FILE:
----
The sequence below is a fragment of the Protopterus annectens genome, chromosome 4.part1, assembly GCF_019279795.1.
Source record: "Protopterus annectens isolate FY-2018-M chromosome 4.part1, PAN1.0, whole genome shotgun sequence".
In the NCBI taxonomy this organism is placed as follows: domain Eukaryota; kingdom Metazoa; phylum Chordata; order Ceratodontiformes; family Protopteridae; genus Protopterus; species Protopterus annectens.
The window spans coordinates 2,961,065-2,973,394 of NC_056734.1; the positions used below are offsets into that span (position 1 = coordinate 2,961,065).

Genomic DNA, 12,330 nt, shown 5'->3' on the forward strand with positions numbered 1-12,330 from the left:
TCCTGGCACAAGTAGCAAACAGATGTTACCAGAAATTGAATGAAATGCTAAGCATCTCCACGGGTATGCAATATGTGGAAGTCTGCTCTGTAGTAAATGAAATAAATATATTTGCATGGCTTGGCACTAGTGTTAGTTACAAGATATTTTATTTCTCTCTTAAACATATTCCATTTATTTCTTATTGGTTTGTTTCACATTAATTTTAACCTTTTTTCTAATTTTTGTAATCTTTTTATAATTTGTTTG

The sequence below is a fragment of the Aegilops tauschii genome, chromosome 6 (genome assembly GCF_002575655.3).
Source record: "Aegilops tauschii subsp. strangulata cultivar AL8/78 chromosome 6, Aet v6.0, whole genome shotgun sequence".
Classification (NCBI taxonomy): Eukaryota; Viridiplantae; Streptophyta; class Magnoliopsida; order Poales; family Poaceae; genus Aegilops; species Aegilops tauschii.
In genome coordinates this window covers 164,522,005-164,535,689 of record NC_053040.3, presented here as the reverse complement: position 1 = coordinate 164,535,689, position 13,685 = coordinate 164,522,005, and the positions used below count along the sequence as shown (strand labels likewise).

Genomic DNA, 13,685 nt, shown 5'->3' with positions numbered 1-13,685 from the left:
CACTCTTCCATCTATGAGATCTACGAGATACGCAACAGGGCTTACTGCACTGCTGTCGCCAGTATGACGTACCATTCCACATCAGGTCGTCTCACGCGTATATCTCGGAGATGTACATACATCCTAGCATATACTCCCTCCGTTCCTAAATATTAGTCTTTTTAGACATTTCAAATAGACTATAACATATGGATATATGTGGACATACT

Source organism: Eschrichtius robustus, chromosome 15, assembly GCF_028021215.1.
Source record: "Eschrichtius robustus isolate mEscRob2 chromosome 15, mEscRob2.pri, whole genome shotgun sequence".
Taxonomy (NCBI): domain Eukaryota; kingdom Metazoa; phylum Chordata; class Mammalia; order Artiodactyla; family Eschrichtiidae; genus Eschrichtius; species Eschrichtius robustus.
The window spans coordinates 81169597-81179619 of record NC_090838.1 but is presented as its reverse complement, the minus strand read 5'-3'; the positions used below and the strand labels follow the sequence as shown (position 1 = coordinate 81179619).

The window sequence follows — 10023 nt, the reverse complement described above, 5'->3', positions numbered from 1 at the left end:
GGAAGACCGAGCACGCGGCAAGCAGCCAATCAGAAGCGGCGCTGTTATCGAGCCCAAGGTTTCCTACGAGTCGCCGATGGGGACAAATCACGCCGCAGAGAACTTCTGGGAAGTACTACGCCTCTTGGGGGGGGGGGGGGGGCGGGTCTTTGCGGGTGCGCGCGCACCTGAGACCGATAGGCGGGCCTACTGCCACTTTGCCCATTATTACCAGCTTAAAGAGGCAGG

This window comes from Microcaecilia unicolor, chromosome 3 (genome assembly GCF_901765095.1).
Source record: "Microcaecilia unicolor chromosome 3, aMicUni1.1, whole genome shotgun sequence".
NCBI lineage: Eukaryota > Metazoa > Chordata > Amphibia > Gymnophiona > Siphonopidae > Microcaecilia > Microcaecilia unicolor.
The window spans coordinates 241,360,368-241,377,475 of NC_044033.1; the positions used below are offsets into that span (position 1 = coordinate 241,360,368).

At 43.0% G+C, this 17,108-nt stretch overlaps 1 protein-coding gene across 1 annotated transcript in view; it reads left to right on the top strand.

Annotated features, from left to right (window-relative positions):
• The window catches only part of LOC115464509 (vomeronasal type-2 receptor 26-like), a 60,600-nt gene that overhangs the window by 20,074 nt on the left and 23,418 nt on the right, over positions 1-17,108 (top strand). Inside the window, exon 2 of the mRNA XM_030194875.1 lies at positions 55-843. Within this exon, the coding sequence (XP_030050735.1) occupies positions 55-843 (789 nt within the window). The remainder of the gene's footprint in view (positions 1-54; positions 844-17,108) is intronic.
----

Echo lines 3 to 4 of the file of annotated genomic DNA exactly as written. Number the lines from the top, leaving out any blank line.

In the NCBI taxonomy this organism is placed as follows: domain Eukaryota; kingdom Metazoa; phylum Chordata; order Ceratodontiformes; family Protopteridae; genus Protopterus; species Protopterus annectens.
The window spans coordinates 2,961,065-2,973,394 of NC_056734.1; the positions used below are offsets into that span (position 1 = coordinate 2,961,065).